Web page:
Rarely do people who make it to the big leagues decide to return to the bench, but Aziz Ansari, a man at the top of his industry, says that taking a step back can be vastly underrated.
After directing, writing and starring in two seasons of the Emmy-award-winning Netflix show "Master of None," Ansari says he is taking a time-out.
In an interview with GQ Style, Ansari told Mark Anthony Green, "I don't need to make more stuff. I've made a lot of stuff!" he explains. "I'm financially okay. I'm not gonna make stuff just for the sake of making stuff. I want to make stuff 'cause I'm inspired. Right now I don't really feel inspired."
Ansari argues that taking a break can be the only way to recharge after pouring yourself into a project. After being involved in almost every aspect of the first two seasons of "Master of None," he is in need of a break. "Those two seasons are really personal, and it's a lot of content, a lot of ideas," he says. "Now I need a minute to refill my notebook."
So instead of working on a new season or writing another stand-up special, Ansari has decided to travel, something that Malcolm Gladwell says is "fantastic."
Gladwell contends that travel "changes people in a really important way. It gives them a new perspective on what they're capable of."
Ansari hopes other people who have found success in their careers will follow his lead and take a break.
"I hope more people get very successful and then quit. Shouldn't that be the game?" he asks. "That you make a bunch of money and just move to Italy and live a quiet life? No one does it! You do a bunch of shit and you just want to do more shit. Tom Cruise! Look at that guy! He will not stop. He's still making these f****** movies."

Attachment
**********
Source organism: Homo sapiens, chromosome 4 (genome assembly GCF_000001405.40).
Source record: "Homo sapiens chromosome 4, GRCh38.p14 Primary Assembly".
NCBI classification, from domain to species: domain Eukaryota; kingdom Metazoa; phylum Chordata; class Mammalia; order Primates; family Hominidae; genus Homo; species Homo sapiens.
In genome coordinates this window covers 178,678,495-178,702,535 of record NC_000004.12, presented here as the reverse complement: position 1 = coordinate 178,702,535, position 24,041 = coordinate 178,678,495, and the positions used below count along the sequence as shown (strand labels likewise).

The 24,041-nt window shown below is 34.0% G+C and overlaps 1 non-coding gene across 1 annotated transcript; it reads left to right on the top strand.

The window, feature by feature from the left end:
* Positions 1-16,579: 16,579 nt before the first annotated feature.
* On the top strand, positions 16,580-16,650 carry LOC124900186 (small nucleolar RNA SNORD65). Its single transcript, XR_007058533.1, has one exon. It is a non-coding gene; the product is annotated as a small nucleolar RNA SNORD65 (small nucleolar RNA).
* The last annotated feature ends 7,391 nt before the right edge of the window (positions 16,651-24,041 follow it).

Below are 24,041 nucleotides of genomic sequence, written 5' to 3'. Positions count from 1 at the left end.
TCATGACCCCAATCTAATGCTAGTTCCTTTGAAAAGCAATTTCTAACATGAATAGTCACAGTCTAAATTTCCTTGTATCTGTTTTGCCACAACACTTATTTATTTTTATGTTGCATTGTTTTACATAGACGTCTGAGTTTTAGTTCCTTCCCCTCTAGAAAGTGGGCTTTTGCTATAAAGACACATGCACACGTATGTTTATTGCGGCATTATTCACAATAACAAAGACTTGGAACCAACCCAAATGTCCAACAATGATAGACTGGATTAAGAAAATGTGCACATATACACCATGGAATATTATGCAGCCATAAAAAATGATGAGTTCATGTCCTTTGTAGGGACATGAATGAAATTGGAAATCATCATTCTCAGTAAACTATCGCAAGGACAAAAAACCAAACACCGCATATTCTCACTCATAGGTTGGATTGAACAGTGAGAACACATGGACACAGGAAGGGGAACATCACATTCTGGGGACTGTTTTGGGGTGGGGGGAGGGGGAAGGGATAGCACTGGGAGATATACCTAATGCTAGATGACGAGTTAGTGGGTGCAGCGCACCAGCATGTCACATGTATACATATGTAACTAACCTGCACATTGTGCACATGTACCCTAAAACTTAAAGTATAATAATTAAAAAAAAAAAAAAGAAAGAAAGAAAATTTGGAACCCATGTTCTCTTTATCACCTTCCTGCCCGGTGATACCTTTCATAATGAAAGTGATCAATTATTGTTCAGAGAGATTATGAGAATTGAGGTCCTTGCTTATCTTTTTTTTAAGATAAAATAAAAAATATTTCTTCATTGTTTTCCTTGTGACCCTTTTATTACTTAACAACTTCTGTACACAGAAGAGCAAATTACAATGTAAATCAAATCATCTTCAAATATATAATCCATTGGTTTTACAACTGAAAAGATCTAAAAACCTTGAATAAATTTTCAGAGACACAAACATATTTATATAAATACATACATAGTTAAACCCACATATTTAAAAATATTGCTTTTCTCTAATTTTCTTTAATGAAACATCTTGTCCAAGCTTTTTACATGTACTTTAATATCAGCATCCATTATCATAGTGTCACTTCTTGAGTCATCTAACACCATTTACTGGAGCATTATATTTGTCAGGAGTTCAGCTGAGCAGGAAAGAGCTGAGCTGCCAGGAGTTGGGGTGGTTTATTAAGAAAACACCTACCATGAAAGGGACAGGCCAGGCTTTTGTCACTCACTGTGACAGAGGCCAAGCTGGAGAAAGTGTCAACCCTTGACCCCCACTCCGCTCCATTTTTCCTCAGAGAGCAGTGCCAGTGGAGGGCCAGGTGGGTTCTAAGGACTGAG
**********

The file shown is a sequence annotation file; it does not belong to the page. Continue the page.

While Ansari jokes about Cruise's never-ending career, other celebrities seem to follow mentalities similar to his own.
"I was talking to Spike Jonze the other day, and he was like, 'Yeah, I'm not really doing anything right now. My rule is, if it's not more fun than going surfing, I'm not gonna do it,'" says Ansari.
Ansari uses a similar rule. "I love when I say 'no' to everything," he tells GQ.
Warren Buffett is a fan of this guideline. He told Investment News' Brad Johnson, "I no longer try any ideas that are merely good." Late Apple founder Steve Jobs similarly advocated for saying "no" — in a Q&A in 1997 he said, "Focus is about saying 'no.'"
Like Buffett and Jobs, Ansari is unafraid to say "no." When Green asked if he was worried that his career would slip away while he is taking time off, Ansari responded, "Undeniable is undeniable.… And I'm not gonna make something else until I think it's undeniable."
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